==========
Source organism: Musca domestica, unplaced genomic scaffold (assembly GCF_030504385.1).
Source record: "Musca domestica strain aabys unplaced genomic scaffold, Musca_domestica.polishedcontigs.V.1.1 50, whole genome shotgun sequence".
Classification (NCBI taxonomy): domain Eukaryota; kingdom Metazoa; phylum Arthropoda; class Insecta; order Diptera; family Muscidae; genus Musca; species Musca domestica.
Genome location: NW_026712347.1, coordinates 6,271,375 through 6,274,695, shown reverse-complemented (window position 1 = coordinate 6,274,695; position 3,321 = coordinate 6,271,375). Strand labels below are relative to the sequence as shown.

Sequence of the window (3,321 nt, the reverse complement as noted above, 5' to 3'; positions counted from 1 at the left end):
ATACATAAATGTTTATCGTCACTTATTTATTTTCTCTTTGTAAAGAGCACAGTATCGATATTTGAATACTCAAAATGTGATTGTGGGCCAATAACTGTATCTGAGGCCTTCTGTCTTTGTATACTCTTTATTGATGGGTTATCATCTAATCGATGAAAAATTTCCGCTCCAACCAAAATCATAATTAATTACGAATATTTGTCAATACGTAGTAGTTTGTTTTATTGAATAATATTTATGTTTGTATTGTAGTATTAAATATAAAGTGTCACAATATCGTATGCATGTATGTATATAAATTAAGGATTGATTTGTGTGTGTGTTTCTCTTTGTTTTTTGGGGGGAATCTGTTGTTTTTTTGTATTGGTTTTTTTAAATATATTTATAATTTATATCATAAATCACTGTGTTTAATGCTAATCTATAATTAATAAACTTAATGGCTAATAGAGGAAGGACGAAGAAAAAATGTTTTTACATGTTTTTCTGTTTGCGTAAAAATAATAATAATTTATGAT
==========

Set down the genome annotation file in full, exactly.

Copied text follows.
Source organism: Musca domestica, unplaced genomic scaffold (assembly GCF_030504385.1).
Source record: "Musca domestica strain aabys unplaced genomic scaffold, Musca_domestica.polishedcontigs.V.1.1 50, whole genome shotgun sequence".
Classification (NCBI taxonomy): domain Eukaryota; kingdom Metazoa; phylum Arthropoda; class Insecta; order Diptera; family Muscidae; genus Musca; species Musca domestica.
Genome location: NW_026712347.1, coordinates 6,271,375 through 6,274,695, shown reverse-complemented (window position 1 = coordinate 6,274,695; position 3,321 = coordinate 6,271,375). Strand labels below are relative to the sequence as shown.

Sequence of the window (3,321 nt, the reverse complement as noted above, 5' to 3'; positions counted from 1 at the left end):
ATACATAAATGTTTATCGTCACTTATTTATTTTCTCTTTGTAAAGAGCACAGTATCGATATTTGAATACTCAAAATGTGATTGTGGGCCAATAACTGTATCTGAGGCCTTCTGTCTTTGTATACTCTTTATTGATGGGTTATCATCTAATCGATGAAAAATTTCCGCTCCAACCAAAATCATAATTAATTACGAATATTTGTCAATACGTAGTAGTTTGTTTTATTGAATAATATTTATGTTTGTATTGTAGTATTAAATATAAAGTGTCACAATATCGTATGCATGTATGTATATAAATTAAGGATTGATTTGTGTGTGTGTTTCTCTTTGTTTTTTGGGGGGAATCTGTTGTTTTTTTGTATTGGTTTTTTTAAATATATTTATAATTTATATCATAAATCACTGTGTTTAATGCTAATCTATAATTAATAAACTTAATGGCTAATAGAGGAAGGACGAAGAAAAAATGTTTTTACATGTTTTTCTGTTTGCGTAAAAATAATAATAATTTATGAT